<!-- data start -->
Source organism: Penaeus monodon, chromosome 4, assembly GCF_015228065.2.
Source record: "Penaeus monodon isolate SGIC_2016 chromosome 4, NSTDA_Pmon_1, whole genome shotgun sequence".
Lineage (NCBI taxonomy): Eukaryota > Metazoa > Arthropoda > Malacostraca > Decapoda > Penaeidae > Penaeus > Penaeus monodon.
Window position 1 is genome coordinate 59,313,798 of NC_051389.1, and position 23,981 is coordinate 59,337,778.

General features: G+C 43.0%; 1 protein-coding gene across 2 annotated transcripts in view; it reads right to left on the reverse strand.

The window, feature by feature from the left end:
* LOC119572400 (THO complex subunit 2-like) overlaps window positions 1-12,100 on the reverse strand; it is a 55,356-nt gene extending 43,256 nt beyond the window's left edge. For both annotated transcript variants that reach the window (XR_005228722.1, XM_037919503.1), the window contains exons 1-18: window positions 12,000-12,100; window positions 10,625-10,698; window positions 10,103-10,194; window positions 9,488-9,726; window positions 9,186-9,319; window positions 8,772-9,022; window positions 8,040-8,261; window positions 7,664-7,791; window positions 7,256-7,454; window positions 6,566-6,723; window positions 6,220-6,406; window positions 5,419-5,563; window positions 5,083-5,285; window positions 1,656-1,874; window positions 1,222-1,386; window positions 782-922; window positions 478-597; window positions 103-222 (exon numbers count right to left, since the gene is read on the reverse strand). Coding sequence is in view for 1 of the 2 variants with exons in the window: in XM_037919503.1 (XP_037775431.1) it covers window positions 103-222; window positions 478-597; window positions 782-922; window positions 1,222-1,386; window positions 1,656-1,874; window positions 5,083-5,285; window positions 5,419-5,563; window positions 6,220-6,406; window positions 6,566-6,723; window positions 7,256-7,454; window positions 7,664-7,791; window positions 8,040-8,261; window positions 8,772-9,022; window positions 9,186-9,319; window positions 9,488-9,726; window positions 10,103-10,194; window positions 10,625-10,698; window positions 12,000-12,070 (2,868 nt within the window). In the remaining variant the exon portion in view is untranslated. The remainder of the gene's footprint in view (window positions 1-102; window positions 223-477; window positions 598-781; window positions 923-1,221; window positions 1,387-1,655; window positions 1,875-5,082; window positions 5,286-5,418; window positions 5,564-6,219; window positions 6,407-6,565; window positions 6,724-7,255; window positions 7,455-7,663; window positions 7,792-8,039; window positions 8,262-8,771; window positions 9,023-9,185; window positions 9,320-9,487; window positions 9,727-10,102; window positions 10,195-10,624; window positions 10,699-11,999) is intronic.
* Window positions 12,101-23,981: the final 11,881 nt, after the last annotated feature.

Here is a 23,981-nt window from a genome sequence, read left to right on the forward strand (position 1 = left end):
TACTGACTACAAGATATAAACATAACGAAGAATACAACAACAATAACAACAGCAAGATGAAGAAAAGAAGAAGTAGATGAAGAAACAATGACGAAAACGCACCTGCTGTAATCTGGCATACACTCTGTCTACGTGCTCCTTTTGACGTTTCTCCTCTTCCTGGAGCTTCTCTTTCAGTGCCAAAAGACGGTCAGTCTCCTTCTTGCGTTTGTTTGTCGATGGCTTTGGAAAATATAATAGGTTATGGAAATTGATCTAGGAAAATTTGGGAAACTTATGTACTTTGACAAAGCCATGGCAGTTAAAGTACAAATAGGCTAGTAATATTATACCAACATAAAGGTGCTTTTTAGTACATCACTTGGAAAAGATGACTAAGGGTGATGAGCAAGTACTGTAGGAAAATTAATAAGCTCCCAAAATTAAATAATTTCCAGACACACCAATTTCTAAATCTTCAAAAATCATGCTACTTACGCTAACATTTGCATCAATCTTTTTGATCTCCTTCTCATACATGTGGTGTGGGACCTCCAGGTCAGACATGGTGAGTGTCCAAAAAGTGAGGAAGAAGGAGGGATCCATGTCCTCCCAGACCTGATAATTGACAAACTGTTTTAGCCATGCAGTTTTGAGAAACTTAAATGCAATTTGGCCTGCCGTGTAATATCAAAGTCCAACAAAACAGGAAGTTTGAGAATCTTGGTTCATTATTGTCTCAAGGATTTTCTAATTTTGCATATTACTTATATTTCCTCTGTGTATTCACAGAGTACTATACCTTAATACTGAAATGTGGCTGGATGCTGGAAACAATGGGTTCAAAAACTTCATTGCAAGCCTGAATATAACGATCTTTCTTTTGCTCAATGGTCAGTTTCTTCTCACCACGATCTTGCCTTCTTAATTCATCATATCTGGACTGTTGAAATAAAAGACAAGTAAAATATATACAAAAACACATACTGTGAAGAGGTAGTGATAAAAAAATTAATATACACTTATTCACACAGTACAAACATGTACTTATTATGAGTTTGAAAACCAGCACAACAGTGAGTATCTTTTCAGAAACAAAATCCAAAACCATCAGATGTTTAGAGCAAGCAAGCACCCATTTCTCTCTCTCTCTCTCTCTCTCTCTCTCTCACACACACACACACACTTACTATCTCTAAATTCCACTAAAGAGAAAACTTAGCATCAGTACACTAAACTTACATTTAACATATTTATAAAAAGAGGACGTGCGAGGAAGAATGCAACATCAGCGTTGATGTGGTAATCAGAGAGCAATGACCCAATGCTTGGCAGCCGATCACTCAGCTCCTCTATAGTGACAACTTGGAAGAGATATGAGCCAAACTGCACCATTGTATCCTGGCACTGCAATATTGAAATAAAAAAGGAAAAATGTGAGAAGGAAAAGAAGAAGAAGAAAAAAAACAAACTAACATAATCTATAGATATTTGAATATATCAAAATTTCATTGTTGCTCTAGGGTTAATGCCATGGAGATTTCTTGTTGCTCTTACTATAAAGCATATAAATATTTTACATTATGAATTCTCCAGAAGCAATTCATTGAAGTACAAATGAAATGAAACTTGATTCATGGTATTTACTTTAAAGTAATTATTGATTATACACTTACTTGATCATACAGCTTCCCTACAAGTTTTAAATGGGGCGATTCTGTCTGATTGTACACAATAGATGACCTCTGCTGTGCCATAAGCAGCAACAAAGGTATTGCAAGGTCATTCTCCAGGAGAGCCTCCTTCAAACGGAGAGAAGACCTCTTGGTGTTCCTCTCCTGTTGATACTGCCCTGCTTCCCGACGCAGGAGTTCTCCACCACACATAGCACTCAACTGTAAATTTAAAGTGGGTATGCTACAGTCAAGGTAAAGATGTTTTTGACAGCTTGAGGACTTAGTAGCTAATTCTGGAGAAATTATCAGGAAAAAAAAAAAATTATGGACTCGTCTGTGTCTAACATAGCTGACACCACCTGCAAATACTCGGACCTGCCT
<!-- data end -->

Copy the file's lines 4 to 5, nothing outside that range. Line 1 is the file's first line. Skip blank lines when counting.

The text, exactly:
Window position 1 is genome coordinate 59,313,798 of NC_051389.1, and position 23,981 is coordinate 59,337,778.

General features: G+C 43.0%; 1 protein-coding gene across 2 annotated transcripts in view; it reads right to left on the reverse strand.